Monthly Archives: February 2007

A bone thrown from the void

I’ m completely smitten with Joanna Newsom’s late 2006 Ys album. Here is an early review by Woebot and here is the Wikipedia link.

Ys (2006) – Joanna Newsom

[] [FR] [DE] [UK]

Folk music and the new weird has been the hottest and hippest after replacing house, disco and electro on my musical diet. Best of 2006.

Incidentally, the vocals and harp were recorded by Steve ‘Big Black’ Albini.

From the song ‘Emily’:

That the meteorite is a source of the light
And the meteor’s just what we see
And the meteoroid is a stone that’s devoid of the fire that propelled it to thee

And the meteorite’s just what causes the light
And the meteor’s how it’s perceived
And the meteoroid’s a bone thrown from the void that lies quiet in offering to thee

It takes about a year and several hundred injections to make an addict

“You don’t wake up one morning and decide to be a drug addict. It takes at least three months’ shooting twice a day to get any habit at all. And you don’t really know what junk sickness is until you have had several habits. It took me almost six months to get my first habit, and then the withdrawal symptoms were mild. I think it no exaggeration to say it takes about a year and several hundred injections to make an addict.” —Junky (1953) – William S. Burroughs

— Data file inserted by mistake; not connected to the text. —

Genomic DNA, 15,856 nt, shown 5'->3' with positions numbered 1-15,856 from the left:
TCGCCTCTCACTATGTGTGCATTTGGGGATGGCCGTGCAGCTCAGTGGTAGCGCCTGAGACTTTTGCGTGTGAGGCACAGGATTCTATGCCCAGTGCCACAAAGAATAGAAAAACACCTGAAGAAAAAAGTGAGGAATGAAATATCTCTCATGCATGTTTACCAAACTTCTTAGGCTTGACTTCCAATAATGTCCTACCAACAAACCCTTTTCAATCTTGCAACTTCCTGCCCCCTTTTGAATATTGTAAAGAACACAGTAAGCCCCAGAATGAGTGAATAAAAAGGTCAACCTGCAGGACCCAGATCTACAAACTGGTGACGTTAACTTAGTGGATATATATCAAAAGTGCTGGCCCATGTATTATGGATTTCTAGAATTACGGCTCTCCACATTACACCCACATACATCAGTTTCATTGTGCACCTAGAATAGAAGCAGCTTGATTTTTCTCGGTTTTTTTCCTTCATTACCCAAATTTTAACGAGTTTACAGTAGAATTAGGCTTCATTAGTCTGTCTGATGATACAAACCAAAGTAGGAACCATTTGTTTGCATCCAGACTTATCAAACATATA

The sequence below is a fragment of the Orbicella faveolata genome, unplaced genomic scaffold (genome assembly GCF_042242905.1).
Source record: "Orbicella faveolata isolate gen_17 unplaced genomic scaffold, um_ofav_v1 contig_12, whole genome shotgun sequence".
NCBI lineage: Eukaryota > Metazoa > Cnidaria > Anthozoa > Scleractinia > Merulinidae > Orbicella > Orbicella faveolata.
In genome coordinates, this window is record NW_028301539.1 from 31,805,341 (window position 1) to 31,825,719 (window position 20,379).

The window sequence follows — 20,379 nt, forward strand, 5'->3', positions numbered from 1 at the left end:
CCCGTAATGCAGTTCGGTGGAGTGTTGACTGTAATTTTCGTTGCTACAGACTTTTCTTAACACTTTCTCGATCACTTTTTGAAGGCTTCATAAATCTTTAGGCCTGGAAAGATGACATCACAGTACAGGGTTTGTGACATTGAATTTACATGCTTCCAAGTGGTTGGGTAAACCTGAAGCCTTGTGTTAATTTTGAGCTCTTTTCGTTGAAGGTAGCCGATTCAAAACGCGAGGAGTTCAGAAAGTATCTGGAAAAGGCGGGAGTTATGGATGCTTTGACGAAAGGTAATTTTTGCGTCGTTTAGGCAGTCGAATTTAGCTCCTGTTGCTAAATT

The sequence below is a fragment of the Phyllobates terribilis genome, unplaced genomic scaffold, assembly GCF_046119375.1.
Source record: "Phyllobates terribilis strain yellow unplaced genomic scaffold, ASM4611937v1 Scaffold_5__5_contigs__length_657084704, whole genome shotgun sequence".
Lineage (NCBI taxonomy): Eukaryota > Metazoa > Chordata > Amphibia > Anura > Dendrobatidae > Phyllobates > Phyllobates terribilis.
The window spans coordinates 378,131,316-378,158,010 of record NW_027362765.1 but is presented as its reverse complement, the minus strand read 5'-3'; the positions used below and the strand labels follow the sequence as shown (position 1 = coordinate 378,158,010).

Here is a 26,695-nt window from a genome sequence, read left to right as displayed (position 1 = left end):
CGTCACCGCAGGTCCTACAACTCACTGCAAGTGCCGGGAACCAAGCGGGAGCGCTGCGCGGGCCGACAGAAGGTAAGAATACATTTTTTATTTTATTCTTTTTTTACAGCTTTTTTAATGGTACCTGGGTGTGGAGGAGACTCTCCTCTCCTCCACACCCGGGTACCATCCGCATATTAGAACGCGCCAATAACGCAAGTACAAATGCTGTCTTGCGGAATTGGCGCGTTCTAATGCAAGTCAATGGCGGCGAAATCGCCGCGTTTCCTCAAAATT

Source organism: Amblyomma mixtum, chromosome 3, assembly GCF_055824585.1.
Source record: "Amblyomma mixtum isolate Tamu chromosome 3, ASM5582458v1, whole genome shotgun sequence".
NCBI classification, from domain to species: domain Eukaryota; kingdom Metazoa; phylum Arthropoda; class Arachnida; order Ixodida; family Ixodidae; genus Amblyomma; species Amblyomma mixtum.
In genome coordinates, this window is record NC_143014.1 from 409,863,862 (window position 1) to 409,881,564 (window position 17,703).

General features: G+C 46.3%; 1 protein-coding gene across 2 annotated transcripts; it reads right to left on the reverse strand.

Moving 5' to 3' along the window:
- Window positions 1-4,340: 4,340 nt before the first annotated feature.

His unpleasant relations with her so affected his health

And some Goltzius to bid you good night:

 Icarus, from The Disgracers, engraving, 1588

At the age of twenty-one Goltzius (1558 – 1617), Dutch painter and engraver, married a widow somewhat advanced in years, whose money enabled him to establish at Haarlem an independent business; but his unpleasant relations with her so affected his health that he found it advisable in 1590 to make a tour through Germany to Italy, where he acquired an intense admiration for the works of Michelangelo, which led him to surpass that master in the grotesqueness and extravagance of his designs. He returned to Haarlem considerably improved in health, and laboured there at his art till his death.

The monster appeared in Buenos Aires on August 26

Via Celeste comes this:


 Description of a Monster Born of a Ewe (Translation of August 1708 Work)


“The monster which is shown in the figure appeared in Buenos Aires on August 26. The contrast of three resemblances which it had, that of a child, a horse, and a calf, surprised all who saw it. I asked the person who showed it to me if I could examine it in order to describe it faithfully, but he never allowed me to do this. I examined it from quite close and drew its principal traits without his noticing. As soon as I returned to my room, having all the information about the monster vividly in my memory, it furnished what was missing from the drawing. I completed it and represented it in its natural color.”[2]

Louis Éconches Feuillée (sometimes spelled Feuillet) (1660-1732) was a French member of the Order of the Minims, explorer, astronomer, geographer, and botanist.

Limbo, weightlessness, and uncertainty